The Flathead National Forest offers opportunities for hunters with a valid Montana Fish Wildlife and Parks permit to hunt from a vehicle. The hunting locations are limited, and the Forest has certain requirements. Hunting, fishing, and trapping are permitted on WPAs according to Federal and State regulations.

Flathead Waterfowl Production Areas (WPAs) are restricted to hunting with archery equipment, shotgun, traditional handgun, muzzleloader, or crossbow only. Only approved non-toxic shot may be used or possessed when hunting upland game birds and waterfowl. Legal big game species include black bear (spring and fall), bison, mule and white-tailed deer, elk, mountain lions (winter), moose, mountain goats, rabbits, and squirrels.

Early season hunting camps are at Strawberry Creek and Big River Meadows in elk and deer District 151 in the Flathead National Forest. The Bob Marshall Wilderness in the Forest is home to one of Montana’s largest big game herds. The Strawberry Creek Camp is on a tributary of the Middle Fork of the Flathead River on Gateway Creek. Big River Meadows is on a tributary of the Middle Fork of the Flathead River on Gateway Creek. Big River Meadows is an impressive open park.

Montana's Block Management Access (BMA) program aims to help hunters and landowners during the hunting season in coordination with Montana Fish, Wildlife & Parks (FWP). The Meuli BMA (BMA Region 1 & 2) is located along the eastern border of Flathead Lake and offers deer and elk hunting. Parking for the Meuli BMA is located on the southwestern edge of the Meuli BMA.

Things to Do At Flathead Lake

Take a Sea Me Paddle kayak or paddle board excursion on Flathead Lake in Lakeside, Montana. Tours are available on board the Far West, which docks in Lakeside on the northwestern border of the lake. Flathead Lake Boat Tours offers a 1-hour and 45-minute tour every day at 1:00 pm and at 7:00 pm Sundays through Wednesdays during season. Reservations are encouraged.

Restaurants are located around the northern half of Flathead Lake, with some serving libations, and they are open seasonally. Kalispell, Montana, has a variety of dining options from bakeries to breweries and farm-to-table restaurants, which like to feature locally grown huckleberries and Flathead cherries.

Local craft breweries produce over 40 varieties of ales and lagers that are made with Montana-grown malts, hand-picked local hops, and the huckleberry and Flathead cherry flavors of the area. You will also find local distilleries that serve up small-batch spirits including handcrafted absinthe, gin, rum, vodka, and whiskey.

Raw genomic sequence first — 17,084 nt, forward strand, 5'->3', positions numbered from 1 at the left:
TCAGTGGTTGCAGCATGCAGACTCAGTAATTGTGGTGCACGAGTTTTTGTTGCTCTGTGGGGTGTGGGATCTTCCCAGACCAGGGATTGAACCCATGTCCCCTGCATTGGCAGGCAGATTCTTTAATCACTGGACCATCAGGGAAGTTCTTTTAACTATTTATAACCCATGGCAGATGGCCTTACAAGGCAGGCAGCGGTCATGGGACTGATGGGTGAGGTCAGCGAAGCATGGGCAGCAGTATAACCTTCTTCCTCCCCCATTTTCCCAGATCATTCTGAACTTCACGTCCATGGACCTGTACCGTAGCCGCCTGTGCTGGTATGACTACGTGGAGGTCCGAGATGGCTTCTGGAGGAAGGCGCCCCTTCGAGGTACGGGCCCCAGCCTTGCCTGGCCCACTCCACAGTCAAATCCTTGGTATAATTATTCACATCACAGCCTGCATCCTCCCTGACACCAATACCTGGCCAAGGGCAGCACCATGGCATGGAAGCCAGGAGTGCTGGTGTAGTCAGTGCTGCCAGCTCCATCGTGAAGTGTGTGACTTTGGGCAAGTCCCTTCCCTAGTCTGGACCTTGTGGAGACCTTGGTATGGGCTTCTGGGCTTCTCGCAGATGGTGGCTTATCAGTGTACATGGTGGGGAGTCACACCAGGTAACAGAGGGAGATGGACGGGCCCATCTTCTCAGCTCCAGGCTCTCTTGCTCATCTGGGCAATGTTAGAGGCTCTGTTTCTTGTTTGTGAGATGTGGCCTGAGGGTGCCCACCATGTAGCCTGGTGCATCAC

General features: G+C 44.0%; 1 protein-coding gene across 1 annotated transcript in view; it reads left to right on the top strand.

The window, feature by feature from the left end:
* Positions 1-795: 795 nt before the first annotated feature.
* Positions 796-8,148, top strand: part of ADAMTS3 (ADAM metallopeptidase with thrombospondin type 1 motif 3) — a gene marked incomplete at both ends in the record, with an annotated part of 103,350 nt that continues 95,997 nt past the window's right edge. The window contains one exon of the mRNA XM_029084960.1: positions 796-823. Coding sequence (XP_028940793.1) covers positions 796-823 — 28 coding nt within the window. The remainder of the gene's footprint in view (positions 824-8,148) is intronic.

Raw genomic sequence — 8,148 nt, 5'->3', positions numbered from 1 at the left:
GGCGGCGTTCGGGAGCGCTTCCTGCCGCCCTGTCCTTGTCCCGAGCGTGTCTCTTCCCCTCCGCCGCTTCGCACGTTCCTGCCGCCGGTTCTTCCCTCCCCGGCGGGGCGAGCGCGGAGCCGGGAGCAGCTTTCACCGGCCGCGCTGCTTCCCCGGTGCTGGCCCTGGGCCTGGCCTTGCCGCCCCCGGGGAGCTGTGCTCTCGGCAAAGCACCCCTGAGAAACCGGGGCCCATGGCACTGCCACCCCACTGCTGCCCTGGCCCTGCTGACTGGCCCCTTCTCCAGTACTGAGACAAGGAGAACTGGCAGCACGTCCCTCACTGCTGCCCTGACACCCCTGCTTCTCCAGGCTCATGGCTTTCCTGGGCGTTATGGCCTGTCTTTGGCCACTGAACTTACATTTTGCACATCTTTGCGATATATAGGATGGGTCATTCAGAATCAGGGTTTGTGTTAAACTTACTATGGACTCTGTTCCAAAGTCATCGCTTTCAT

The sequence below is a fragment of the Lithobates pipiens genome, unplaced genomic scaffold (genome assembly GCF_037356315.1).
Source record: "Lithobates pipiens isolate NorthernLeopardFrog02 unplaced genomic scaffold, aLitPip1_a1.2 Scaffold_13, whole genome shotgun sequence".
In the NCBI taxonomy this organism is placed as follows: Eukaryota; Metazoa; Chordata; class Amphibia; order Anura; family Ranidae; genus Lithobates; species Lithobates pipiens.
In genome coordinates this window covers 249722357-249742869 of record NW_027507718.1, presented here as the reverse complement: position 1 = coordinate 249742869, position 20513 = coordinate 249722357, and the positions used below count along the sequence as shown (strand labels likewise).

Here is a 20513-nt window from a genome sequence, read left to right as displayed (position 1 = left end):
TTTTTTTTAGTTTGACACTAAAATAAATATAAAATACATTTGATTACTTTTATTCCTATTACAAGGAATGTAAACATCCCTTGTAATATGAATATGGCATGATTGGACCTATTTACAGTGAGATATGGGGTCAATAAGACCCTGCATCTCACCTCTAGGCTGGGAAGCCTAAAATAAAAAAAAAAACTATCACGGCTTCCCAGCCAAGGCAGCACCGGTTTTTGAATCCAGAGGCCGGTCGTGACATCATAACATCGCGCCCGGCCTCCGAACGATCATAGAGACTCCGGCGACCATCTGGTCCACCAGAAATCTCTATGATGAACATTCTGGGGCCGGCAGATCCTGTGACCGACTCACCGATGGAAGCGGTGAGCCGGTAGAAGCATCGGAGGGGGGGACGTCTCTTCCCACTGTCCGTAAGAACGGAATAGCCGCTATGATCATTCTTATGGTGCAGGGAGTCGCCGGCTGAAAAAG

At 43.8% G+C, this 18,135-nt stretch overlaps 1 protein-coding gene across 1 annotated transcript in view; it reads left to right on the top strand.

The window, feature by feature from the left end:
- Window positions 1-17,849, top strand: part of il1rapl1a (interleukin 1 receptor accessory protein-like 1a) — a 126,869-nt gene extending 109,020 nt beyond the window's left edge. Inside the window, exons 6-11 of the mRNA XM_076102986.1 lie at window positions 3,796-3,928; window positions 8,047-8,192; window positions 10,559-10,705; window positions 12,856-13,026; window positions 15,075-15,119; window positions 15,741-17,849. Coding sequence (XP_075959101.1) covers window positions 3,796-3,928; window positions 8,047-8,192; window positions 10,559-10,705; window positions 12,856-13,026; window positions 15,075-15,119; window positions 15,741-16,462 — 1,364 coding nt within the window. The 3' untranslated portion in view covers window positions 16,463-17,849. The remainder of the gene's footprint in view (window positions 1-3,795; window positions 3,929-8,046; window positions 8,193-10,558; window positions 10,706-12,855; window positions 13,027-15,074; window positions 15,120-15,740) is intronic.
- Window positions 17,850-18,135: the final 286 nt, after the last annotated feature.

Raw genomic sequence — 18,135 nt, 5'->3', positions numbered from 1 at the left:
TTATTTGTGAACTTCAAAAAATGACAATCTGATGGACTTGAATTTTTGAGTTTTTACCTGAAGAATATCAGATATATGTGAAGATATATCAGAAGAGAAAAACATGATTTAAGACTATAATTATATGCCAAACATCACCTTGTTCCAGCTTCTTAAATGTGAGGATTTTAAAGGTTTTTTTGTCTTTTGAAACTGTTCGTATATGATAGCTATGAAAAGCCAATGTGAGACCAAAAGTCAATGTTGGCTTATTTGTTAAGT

There are four golf clubs and courses north of Kalispell, and a disc golf course. Throughout Kalispell’s downtown district, there are many places to shop, from art to furniture and clothing to jewelry.  Western Outdoor, a downtown Kalispell anchor, is located underneath what used to be an opera house that dates back to 1896. You will find over 2,500 boots and 1,500 hats, and western-inspired attire at this store.

Step back in time with historical Kalispell buildings that date back to the late 1890s and early 1900s, like the Conrad Mansion Museum, the Hockaday Museum of Art, Kalispell Grand Hotel, and the Northwest Montana History Museum.

In Polson, Montana, on the Flathead Indian Reservation, the Sandpiper Art and Gift Gallery, A Fine Arts Corporation, is a non-profit (501c3) organization. This All Volunteer Member Artist Cooperative was founded in 1971 by a group of artists. Many of their founders have passed away but remain involved today through their heir’s efforts to carry on and give with their generous donations. 

Plan your next trip with our What To Do At Flathead Lake page, and our Flathead Lake Event Calendar.

Flathead Lake Weather & Climate

Flathead Lake sees an average of 21 inches of rain, with 74 inches of snow, and 151 days of sunshine per year. The winter low in January is 16 degrees, with a summer high in July of 80 degrees. June, July, and August are the most comfortable months for this region. December and January are the least comfortable months.

Keep an eye on the skies with our Flathead Lake Weather Forecast page.

Flathead Lake Zip Codes

Flathead County: 59845, 59901, 59903, 59904, 59911, 59912, 59913, 59916, 59919, 59920, 59921, 59922, 59925, 59926, 59927, 59928, 59932, 59933, 59934, 59936, 59937.

Flathead Lake Flora and Fauna

Black and grizzly bears, elk, Rocky Mountain goats, bighorn sheep, moose, and wolves are the larger critters seen around the Flathead Lake region, but you’ll also find gophers, beavers, porcupines, and woodchucks. This area is very mountainous and densely forested. You can find yourself surrounded by old growth cedars, huge ponderosas, tall larch trees, groves of aspen, or mixed coniferous forests depending on which habitats or alpine zones you are visiting.

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Flathead Lake Current Weather Alerts

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Flathead Lake Weather Forecast


Chance Rain

Hi: 40

Wednesday Night

Mostly Cloudy

Lo: 31


Chance Rain

Hi: 41

Thursday Night

Mostly Cloudy

Lo: 27


Mostly Cloudy

Hi: 41

Friday Night

Mostly Cloudy

Lo: 30


Chance Rain/Snow

Hi: 42

Saturday Night

Mostly Cloudy

Lo: 32

Flathead Lake Water Level (last 30 days)

Water Level on 2/21: 2886.19 (-1.81)